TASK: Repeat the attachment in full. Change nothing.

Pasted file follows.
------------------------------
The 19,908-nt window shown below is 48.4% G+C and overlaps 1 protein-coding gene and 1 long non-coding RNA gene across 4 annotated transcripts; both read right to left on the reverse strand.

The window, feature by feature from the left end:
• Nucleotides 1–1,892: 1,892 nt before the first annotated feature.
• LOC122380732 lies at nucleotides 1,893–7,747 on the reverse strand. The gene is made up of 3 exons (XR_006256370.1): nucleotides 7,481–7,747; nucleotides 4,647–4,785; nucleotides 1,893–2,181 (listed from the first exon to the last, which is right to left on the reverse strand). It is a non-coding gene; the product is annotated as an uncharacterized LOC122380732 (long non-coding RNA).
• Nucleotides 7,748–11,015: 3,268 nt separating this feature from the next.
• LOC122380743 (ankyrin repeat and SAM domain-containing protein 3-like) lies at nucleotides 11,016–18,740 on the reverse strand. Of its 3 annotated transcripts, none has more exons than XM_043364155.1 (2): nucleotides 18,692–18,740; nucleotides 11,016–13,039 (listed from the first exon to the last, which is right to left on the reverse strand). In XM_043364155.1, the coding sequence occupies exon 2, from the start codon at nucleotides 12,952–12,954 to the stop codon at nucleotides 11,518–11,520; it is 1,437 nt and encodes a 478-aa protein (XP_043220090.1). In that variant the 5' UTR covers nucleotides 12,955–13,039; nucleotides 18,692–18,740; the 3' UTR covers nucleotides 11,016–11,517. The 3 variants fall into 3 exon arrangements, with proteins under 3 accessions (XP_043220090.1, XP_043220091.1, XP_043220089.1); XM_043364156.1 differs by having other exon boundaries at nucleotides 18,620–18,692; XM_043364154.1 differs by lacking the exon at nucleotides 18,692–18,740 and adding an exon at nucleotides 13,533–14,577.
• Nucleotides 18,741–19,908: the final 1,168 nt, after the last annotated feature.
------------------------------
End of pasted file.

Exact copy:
The 19,908-nt window shown below is 48.4% G+C and overlaps 1 protein-coding gene and 1 long non-coding RNA gene across 4 annotated transcripts; both read right to left on the reverse strand.

The window, feature by feature from the left end:
• Nucleotides 1–1,892: 1,892 nt before the first annotated feature.
• LOC122380732 lies at nucleotides 1,893–7,747 on the reverse strand. The gene is made up of 3 exons (XR_006256370.1): nucleotides 7,481–7,747; nucleotides 4,647–4,785; nucleotides 1,893–2,181 (listed from the first exon to the last, which is right to left on the reverse strand). It is a non-coding gene; the product is annotated as an uncharacterized LOC122380732 (long non-coding RNA).
• Nucleotides 7,748–11,015: 3,268 nt separating this feature from the next.
• LOC122380743 (ankyrin repeat and SAM domain-containing protein 3-like) lies at nucleotides 11,016–18,740 on the reverse strand. Of its 3 annotated transcripts, none has more exons than XM_043364155.1 (2): nucleotides 18,692–18,740; nucleotides 11,016–13,039 (listed from the first exon to the last, which is right to left on the reverse strand). In XM_043364155.1, the coding sequence occupies exon 2, from the start codon at nucleotides 12,952–12,954 to the stop codon at nucleotides 11,518–11,520; it is 1,437 nt and encodes a 478-aa protein (XP_043220090.1). In that variant the 5' UTR covers nucleotides 12,955–13,039; nucleotides 18,692–18,740; the 3' UTR covers nucleotides 11,016–11,517. The 3 variants fall into 3 exon arrangements, with proteins under 3 accessions (XP_043220090.1, XP_043220091.1, XP_043220089.1); XM_043364156.1 differs by having other exon boundaries at nucleotides 18,620–18,692; XM_043364154.1 differs by lacking the exon at nucleotides 18,692–18,740 and adding an exon at nucleotides 13,533–14,577.
• Nucleotides 18,741–19,908: the final 1,168 nt, after the last annotated feature.